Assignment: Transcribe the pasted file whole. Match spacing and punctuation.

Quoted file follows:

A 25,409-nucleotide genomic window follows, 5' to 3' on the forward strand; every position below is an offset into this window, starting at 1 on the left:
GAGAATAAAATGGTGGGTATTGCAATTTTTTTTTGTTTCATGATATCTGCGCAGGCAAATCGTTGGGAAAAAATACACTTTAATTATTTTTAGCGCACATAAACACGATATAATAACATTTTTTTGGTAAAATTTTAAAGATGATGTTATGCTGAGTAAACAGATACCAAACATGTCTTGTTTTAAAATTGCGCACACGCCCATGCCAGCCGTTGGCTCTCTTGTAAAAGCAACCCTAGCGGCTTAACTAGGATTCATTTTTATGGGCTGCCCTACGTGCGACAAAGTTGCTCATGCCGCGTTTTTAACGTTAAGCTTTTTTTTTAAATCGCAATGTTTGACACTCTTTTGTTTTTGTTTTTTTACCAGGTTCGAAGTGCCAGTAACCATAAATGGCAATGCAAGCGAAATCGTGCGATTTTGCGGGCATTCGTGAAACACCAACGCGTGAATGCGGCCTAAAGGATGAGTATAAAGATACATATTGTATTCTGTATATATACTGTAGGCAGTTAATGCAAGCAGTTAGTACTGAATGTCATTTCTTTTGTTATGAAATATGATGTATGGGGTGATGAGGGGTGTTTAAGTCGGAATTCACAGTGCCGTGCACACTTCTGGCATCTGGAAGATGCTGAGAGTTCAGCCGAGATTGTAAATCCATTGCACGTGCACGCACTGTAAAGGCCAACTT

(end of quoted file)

A 25,409-nucleotide genomic window follows, 5' to 3' on the forward strand; every position below is an offset into this window, starting at 1 on the left:
GAGAATAAAATGGTGGGTATTGCAATTTTTTTTTGTTTCATGATATCTGCGCAGGCAAATCGTTGGGAAAAAATACACTTTAATTATTTTTAGCGCACATAAACACGATATAATAACATTTTTTTGGTAAAATTTTAAAGATGATGTTATGCTGAGTAAACAGATACCAAACATGTCTTGTTTTAAAATTGCGCACACGCCCATGCCAGCCGTTGGCTCTCTTGTAAAAGCAACCCTAGCGGCTTAACTAGGATTCATTTTTATGGGCTGCCCTACGTGCGACAAAGTTGCTCATGCCGCGTTTTTAACGTTAAGCTTTTTTTTTAAATCGCAATGTTTGACACTCTTTTGTTTTTGTTTTTTTACCAGGTTCGAAGTGCCAGTAACCATAAATGGCAATGCAAGCGAAATCGTGCGATTTTGCGGGCATTCGTGAAACACCAACGCGTGAATGCGGCCTAAAGGATGAGTATAAAGATACATATTGTATTCTGTATATATACTGTAGGCAGTTAATGCAAGCAGTTAGTACTGAATGTCATTTCTTTTGTTATGAAATATGATGTATGGGGTGATGAGGGGTGTTTAAGTCGGAATTCACAGTGCCGTGCACACTTCTGGCATCTGGAAGATGCTGAGAGTTCAGCCGAGATTGTAAATCCATTGCACGTGCACGCACTGTAAAGGCCAACTT